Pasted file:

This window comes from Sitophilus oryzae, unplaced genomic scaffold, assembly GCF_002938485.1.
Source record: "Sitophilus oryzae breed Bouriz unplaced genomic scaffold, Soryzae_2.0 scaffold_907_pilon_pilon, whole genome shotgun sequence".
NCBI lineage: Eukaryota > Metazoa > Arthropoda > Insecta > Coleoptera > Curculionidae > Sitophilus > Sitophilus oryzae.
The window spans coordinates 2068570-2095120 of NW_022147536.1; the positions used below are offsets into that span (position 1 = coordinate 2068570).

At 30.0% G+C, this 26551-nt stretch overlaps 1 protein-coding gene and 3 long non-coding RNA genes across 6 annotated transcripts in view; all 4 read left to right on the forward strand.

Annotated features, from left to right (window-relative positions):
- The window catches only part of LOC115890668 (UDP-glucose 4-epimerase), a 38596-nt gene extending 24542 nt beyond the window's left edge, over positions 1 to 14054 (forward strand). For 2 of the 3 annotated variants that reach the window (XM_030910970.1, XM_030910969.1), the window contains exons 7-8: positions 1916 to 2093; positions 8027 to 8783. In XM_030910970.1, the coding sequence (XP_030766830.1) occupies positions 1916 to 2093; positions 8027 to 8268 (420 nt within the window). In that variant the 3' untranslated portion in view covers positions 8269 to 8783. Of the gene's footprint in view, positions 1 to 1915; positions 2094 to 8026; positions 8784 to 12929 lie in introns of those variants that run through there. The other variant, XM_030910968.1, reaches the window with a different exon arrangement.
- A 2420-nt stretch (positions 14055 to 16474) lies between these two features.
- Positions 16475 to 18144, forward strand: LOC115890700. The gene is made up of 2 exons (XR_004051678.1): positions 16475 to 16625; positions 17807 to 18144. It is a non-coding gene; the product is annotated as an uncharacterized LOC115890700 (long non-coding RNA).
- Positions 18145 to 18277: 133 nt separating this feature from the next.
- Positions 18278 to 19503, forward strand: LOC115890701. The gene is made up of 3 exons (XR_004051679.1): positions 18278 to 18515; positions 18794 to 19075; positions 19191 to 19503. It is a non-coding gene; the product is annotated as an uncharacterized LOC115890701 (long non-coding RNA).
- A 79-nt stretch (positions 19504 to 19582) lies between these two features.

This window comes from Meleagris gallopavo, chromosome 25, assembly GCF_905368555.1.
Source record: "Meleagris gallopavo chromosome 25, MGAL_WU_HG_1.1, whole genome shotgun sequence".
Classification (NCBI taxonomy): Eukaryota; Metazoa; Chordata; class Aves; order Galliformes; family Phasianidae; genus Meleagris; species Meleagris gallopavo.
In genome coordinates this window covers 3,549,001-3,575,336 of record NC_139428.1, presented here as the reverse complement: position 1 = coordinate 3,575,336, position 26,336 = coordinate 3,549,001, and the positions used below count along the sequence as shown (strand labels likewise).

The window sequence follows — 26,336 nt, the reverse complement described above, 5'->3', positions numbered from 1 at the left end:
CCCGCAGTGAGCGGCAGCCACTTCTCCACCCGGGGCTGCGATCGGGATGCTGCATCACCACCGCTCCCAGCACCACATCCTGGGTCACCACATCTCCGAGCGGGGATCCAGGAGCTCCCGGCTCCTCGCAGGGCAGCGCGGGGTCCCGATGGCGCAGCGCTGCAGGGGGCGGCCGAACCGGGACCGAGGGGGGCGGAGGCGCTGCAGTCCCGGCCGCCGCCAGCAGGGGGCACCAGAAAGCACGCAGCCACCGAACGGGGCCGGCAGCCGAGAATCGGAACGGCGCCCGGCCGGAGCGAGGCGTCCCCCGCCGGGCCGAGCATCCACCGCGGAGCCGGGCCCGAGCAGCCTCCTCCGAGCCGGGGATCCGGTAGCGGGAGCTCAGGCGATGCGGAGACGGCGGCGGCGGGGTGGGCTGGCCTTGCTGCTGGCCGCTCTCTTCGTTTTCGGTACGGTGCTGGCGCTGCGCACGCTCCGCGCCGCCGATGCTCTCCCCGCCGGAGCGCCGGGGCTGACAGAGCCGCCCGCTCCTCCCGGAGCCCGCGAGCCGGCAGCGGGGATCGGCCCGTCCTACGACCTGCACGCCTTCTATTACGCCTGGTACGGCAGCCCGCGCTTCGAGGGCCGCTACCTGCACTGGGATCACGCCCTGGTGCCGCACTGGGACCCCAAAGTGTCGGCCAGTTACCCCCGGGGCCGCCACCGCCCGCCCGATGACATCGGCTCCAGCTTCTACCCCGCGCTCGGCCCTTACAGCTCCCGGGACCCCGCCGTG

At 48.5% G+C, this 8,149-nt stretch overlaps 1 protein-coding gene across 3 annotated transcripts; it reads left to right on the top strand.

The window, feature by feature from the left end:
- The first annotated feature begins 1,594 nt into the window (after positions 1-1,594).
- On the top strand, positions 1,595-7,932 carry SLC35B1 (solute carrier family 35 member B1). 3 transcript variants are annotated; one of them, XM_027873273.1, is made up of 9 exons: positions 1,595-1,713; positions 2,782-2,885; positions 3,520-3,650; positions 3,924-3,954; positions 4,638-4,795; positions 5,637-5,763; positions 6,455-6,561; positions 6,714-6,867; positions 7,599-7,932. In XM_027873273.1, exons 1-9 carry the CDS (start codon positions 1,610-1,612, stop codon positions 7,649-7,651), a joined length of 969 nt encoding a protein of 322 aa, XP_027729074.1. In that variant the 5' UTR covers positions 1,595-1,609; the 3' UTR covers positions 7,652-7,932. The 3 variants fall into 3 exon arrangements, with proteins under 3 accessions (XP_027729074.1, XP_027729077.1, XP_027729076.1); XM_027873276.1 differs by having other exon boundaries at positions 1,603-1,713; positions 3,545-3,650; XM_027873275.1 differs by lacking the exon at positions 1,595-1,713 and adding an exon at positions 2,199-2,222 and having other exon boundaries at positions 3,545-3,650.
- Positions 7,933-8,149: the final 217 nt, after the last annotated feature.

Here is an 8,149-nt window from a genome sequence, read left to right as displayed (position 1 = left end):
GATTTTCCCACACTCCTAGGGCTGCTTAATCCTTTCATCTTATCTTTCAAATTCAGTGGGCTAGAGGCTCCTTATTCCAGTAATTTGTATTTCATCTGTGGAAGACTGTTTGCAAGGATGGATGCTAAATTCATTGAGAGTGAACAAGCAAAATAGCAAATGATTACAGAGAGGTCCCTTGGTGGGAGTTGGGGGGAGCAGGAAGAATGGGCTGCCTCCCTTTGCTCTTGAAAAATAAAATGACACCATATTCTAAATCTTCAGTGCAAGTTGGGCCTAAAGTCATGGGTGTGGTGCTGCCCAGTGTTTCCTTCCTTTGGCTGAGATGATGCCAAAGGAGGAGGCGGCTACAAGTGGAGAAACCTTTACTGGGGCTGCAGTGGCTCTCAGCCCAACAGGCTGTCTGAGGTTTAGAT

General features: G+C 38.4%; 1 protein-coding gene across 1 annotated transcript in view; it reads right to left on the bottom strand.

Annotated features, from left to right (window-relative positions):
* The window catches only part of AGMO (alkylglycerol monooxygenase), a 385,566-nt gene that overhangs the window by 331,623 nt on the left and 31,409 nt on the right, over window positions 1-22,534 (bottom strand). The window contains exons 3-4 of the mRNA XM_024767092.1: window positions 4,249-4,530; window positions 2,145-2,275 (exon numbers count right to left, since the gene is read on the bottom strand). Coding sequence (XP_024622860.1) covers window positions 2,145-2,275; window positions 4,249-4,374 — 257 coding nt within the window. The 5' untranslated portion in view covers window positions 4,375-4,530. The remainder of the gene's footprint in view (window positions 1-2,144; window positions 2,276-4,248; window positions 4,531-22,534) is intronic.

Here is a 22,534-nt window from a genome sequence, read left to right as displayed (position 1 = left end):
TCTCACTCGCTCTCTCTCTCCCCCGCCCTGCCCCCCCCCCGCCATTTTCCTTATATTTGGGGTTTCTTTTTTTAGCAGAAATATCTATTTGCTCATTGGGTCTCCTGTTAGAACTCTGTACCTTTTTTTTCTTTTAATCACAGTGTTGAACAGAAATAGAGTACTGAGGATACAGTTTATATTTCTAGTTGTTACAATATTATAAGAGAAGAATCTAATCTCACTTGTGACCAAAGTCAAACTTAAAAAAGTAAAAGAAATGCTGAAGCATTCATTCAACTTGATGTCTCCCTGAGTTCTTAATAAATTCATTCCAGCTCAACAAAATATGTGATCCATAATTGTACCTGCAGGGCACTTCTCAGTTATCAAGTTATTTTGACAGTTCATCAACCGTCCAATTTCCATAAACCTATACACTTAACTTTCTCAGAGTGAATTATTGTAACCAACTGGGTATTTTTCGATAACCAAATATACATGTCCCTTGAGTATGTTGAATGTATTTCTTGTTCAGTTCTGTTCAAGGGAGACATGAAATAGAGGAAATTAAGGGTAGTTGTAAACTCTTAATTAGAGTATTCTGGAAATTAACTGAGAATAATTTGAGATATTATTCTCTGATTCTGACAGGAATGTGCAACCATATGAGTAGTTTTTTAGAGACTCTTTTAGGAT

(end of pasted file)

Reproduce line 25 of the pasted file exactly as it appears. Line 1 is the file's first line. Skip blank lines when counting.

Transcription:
GATTTTCCCACACTCCTAGGGCTGCTTAATCCTTTCATCTTATCTTTCAAATTCAGTGGGCTAGAGGCTCCTTATTCCAGTAATTTGTATTTCATCTGTGGAAGACTGTTTGCAAGGATGGATGCTAAATTCATTGAGAGTGAACAAGCAAAATAGCAAATGATTACAGAGAGGTCCCTTGGTGGGAGTTGGGGGGAGCAGGAAGAATGGGCTGCCTCCCTTTGCTCTTGAAAAATAAAATGACACCATATTCTAAATCTTCAGTGCAAGTTGGGCCTAAAGTCATGGGTGTGGTGCTGCCCAGTGTTTCCTTCCTTTGGCTGAGATGATGCCAAAGGAGGAGGCGGCTACAAGTGGAGAAACCTTTACTGGGGCTGCAGTGGCTCTCAGCCCAACAGGCTGTCTGAGGTTTAGAT